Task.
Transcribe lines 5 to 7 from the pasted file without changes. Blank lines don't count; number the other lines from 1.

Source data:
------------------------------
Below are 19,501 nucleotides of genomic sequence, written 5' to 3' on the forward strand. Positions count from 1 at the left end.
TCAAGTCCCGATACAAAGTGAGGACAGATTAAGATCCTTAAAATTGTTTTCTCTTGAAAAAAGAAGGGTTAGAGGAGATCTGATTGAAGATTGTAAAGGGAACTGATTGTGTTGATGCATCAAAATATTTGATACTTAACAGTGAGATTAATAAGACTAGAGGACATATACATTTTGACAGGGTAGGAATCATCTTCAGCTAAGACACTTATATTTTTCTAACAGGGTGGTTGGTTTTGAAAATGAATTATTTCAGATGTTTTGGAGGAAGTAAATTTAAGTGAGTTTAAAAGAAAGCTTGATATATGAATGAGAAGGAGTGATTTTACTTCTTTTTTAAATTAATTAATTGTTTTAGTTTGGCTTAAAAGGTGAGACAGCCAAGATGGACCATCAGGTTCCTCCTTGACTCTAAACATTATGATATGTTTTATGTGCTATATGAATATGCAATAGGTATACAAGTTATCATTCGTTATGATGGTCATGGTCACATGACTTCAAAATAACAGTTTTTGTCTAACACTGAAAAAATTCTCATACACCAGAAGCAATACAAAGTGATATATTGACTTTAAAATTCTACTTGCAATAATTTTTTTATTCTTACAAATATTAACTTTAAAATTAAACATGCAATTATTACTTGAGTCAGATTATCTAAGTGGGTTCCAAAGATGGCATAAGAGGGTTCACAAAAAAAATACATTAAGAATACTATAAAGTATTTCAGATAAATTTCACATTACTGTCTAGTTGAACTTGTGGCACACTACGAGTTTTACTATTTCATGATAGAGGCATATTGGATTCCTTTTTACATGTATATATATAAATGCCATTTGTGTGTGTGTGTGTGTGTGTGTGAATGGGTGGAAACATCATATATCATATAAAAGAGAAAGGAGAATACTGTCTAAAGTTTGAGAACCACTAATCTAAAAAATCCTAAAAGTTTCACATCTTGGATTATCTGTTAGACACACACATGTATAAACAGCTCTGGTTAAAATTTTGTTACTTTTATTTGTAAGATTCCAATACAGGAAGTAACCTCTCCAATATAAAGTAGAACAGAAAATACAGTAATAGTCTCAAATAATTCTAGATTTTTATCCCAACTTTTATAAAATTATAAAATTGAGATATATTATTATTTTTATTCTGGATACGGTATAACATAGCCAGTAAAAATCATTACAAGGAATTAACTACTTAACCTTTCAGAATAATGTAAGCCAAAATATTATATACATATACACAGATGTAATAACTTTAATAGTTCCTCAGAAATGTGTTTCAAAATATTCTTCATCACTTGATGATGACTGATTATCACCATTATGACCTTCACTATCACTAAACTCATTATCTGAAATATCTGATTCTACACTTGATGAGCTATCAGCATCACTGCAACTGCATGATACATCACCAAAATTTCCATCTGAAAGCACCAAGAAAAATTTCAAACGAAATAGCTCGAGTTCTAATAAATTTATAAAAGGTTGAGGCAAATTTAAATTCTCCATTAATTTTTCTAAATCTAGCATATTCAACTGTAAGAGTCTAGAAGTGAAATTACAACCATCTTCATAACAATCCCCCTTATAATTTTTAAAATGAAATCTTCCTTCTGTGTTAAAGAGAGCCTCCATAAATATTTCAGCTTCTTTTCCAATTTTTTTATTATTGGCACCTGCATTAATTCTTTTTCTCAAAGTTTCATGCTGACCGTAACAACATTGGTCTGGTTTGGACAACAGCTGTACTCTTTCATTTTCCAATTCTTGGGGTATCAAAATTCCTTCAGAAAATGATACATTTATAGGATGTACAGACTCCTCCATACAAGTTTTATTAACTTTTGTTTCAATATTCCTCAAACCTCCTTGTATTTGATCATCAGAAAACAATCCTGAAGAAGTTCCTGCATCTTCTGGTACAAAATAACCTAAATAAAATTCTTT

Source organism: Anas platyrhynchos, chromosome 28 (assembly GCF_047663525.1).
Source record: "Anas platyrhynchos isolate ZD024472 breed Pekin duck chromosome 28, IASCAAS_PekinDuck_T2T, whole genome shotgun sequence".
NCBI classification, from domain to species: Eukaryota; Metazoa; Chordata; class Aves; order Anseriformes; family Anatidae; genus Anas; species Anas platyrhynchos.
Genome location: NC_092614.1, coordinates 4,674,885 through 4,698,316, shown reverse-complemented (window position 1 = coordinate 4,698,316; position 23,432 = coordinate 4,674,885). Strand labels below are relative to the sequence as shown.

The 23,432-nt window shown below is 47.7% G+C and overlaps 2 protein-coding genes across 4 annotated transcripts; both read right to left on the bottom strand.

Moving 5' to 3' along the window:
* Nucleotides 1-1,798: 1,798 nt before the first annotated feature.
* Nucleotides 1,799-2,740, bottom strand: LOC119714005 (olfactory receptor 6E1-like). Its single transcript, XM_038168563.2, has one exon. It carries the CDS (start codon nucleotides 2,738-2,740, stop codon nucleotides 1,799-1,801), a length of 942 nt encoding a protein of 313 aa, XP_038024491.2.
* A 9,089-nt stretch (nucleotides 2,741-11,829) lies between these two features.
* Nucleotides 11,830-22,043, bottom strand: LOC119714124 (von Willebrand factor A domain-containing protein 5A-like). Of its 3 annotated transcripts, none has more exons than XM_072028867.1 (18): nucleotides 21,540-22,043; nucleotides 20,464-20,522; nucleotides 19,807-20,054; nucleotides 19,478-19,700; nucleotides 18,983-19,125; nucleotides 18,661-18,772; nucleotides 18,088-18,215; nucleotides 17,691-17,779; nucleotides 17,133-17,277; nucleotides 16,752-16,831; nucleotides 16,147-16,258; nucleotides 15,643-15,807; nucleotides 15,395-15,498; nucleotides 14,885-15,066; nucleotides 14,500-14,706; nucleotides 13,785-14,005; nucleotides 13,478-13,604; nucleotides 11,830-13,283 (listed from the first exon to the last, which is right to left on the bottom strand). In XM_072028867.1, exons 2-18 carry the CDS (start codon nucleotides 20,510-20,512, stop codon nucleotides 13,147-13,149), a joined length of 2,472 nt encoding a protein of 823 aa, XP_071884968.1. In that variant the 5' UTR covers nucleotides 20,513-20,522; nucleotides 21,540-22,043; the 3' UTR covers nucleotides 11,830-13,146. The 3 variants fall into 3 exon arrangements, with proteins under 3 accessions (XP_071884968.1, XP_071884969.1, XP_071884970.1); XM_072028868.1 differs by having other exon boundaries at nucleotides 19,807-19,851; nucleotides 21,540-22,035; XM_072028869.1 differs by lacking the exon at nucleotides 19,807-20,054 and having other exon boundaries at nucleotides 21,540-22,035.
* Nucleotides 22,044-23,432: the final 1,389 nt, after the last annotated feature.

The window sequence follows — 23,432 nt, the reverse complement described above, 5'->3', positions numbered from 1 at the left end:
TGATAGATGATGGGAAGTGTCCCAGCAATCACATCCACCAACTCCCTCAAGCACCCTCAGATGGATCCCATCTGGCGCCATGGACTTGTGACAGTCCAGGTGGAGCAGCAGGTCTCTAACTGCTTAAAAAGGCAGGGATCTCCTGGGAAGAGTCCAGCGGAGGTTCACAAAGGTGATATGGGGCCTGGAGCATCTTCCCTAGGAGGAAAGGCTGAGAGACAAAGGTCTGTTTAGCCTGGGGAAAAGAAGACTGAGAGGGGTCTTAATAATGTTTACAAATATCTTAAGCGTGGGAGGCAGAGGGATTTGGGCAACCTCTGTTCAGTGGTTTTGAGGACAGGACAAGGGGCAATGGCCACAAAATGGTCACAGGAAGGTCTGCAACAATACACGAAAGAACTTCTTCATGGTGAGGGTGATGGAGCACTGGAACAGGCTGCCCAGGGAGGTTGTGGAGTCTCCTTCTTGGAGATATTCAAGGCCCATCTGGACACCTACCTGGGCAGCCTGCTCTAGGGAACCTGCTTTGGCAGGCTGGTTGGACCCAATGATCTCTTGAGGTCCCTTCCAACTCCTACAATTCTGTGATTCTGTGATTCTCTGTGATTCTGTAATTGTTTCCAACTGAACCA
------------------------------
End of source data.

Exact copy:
NCBI classification, from domain to species: Eukaryota; Metazoa; Chordata; class Aves; order Anseriformes; family Anatidae; genus Anas; species Anas platyrhynchos.
Genome location: NC_092614.1, coordinates 4,674,885 through 4,698,316, shown reverse-complemented (window position 1 = coordinate 4,698,316; position 23,432 = coordinate 4,674,885). Strand labels below are relative to the sequence as shown.

The 23,432-nt window shown below is 47.7% G+C and overlaps 2 protein-coding genes across 4 annotated transcripts; both read right to left on the bottom strand.